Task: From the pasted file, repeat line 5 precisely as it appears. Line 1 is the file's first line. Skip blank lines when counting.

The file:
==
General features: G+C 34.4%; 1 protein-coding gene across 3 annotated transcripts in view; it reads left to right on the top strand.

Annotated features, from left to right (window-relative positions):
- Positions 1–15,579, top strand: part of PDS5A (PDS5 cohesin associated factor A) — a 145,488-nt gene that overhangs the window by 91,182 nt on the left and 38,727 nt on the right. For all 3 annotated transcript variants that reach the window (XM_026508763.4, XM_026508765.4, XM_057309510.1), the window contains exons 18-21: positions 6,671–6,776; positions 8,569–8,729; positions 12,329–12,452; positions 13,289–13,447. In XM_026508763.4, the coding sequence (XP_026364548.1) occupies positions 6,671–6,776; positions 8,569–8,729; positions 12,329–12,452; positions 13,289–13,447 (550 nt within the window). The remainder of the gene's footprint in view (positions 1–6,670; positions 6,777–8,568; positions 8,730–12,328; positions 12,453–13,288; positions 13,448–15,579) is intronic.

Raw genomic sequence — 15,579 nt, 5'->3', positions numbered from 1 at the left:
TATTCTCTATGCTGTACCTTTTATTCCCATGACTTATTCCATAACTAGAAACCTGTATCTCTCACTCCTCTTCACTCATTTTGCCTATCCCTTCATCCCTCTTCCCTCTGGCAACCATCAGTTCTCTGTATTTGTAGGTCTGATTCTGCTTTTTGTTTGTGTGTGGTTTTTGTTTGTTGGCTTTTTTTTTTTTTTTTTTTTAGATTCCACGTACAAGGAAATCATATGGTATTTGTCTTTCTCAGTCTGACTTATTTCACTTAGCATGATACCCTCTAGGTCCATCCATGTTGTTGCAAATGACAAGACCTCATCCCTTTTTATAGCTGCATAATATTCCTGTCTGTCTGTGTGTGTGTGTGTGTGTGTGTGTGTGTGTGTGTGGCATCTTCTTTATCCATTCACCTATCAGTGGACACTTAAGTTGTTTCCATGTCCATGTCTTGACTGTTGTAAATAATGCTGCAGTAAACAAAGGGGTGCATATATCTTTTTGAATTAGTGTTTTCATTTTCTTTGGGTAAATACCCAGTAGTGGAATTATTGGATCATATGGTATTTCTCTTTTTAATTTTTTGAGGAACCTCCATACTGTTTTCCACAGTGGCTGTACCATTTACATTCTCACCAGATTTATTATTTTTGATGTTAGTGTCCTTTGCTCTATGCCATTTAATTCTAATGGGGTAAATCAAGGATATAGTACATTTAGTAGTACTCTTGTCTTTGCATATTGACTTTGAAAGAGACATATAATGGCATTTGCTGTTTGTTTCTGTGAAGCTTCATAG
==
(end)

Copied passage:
TATTCTCTATGCTGTACCTTTTATTCCCATGACTTATTCCATAACTAGAAACCTGTATCTCTCACTCCTCTTCACTCATTTTGCCTATCCCTTCATCCCTCTTCCCTCTGGCAACCATCAGTTCTCTGTATTTGTAGGTCTGATTCTGCTTTTTGTTTGTGTGTGGTTTTTGTTTGTTGGCTTTTTTTTTTTTTTTTTTTTAGATTCCACGTACAAGGAAATCATATGGTATTTGTCTTTCTCAGTCTGACTTATTTCACTTAGCATGATACCCTCTAGGTCCATCCATGTTGTTGCAAATGACAAGACCTCATCCCTTTTTATAGCTGCATAATATTCCTGTCTGTCTGTGTGTGTGTGTGTGTGTGTGTGTGTGTGTGTGTGGCATCTTCTTTATCCATTCACCTATCAGTGGACACTTAAGTTGTTTCCATGTCCATGTCTTGACTGTTGTAAATAATGCTGCAGTAAACAAAGGGGTGCATATATCTTTTTGAATTAGTGTTTTCATTTTCTTTGGGTAAATACCCAGTAGTGGAATTATTGGATCATATGGTATTTCTCTTTTTAATTTTTTGAGGAACCTCCATACTGTTTTCCACAGTGGCTGTACCATTTACATTCTCACCAGATTTATTATTTTTGATGTTAGTGTCCTTTGCTCTATGCCATTTAATTCTAATGGGGTAAATCAAGGATATAGTACATTTAGTAGTACTCTTGTCTTTGCATATTGACTTTGAAAGAGACATATAATGGCATTTGCTGTTTGTTTCTGTGAAGCTTCATAG